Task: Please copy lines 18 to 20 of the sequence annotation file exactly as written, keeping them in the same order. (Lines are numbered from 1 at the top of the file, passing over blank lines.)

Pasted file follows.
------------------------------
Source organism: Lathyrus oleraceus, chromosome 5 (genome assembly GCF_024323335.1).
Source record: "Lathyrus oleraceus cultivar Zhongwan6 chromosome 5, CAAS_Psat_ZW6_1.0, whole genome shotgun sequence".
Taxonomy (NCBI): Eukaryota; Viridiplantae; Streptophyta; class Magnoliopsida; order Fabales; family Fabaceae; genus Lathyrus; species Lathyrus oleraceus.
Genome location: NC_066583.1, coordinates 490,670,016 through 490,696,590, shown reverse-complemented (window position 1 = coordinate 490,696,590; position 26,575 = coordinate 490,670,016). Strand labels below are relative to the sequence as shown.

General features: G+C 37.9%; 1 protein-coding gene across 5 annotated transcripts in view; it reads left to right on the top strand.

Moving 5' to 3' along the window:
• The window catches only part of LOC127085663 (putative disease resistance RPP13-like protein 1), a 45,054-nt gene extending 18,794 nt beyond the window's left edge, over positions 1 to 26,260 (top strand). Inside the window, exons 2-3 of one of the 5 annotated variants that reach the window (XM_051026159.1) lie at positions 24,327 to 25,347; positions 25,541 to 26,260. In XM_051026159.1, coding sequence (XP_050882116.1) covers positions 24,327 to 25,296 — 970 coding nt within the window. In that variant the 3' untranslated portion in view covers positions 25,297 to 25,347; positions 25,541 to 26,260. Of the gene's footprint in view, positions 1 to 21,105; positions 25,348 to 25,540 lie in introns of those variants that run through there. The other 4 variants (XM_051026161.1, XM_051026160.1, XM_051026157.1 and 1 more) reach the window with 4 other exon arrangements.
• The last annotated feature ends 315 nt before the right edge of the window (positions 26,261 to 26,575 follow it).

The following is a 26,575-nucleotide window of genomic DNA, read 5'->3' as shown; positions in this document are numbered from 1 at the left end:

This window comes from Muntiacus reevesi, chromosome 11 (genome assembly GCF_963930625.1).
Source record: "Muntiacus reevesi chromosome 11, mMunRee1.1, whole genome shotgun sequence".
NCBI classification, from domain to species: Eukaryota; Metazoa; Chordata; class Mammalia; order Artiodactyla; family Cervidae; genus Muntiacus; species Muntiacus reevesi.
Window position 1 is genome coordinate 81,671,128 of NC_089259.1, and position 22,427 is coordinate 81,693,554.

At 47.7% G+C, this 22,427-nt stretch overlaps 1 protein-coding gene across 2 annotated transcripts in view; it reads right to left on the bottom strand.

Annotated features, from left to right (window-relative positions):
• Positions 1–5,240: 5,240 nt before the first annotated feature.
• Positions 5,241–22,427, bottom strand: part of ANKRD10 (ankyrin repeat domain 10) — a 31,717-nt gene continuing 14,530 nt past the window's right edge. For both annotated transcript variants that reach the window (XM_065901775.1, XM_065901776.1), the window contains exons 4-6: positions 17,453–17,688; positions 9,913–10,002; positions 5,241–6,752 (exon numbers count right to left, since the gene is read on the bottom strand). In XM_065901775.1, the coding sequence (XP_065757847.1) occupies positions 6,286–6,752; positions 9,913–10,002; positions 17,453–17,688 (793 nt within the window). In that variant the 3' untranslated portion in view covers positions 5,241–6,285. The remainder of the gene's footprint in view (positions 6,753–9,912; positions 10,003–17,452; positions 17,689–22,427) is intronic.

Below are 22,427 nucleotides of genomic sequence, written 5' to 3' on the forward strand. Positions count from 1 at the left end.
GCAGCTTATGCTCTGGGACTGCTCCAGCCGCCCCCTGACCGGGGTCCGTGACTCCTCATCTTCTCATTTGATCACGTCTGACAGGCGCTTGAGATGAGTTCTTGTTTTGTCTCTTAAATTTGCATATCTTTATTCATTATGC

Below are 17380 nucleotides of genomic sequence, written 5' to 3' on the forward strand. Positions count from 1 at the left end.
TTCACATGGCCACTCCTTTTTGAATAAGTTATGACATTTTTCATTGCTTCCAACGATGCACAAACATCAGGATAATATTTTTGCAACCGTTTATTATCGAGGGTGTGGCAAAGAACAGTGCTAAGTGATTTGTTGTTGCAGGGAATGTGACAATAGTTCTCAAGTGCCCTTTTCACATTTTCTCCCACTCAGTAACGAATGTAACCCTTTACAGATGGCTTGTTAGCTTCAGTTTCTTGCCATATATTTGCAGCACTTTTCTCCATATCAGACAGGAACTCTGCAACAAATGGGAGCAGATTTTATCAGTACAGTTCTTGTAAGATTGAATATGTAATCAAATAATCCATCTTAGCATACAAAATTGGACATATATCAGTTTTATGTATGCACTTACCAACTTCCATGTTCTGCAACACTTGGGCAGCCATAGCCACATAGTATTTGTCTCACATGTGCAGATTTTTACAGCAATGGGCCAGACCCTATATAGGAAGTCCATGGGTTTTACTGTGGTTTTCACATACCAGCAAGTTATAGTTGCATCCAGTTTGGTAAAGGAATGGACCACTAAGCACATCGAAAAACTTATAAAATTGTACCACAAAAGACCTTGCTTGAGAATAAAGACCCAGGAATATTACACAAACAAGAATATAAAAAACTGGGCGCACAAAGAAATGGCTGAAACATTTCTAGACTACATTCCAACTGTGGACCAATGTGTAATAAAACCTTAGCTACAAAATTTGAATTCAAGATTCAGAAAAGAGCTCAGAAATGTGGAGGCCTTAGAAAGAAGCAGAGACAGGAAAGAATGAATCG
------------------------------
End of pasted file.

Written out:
Below are 22,427 nucleotides of genomic sequence, written 5' to 3' on the forward strand. Positions count from 1 at the left end.
GCAGCTTATGCTCTGGGACTGCTCCAGCCGCCCCCTGACCGGGGTCCGTGACTCCTCATCTTCTCATTTGATCACGTCTGACAGGCGCTTGAGATGAGTTCTTGTTTTGTCTCTTAAATTTGCATATCTTTATTCATTATGC

Below are 17380 nucleotides of genomic sequence, written 5' to 3' on the forward strand. Positions count from 1 at the left end.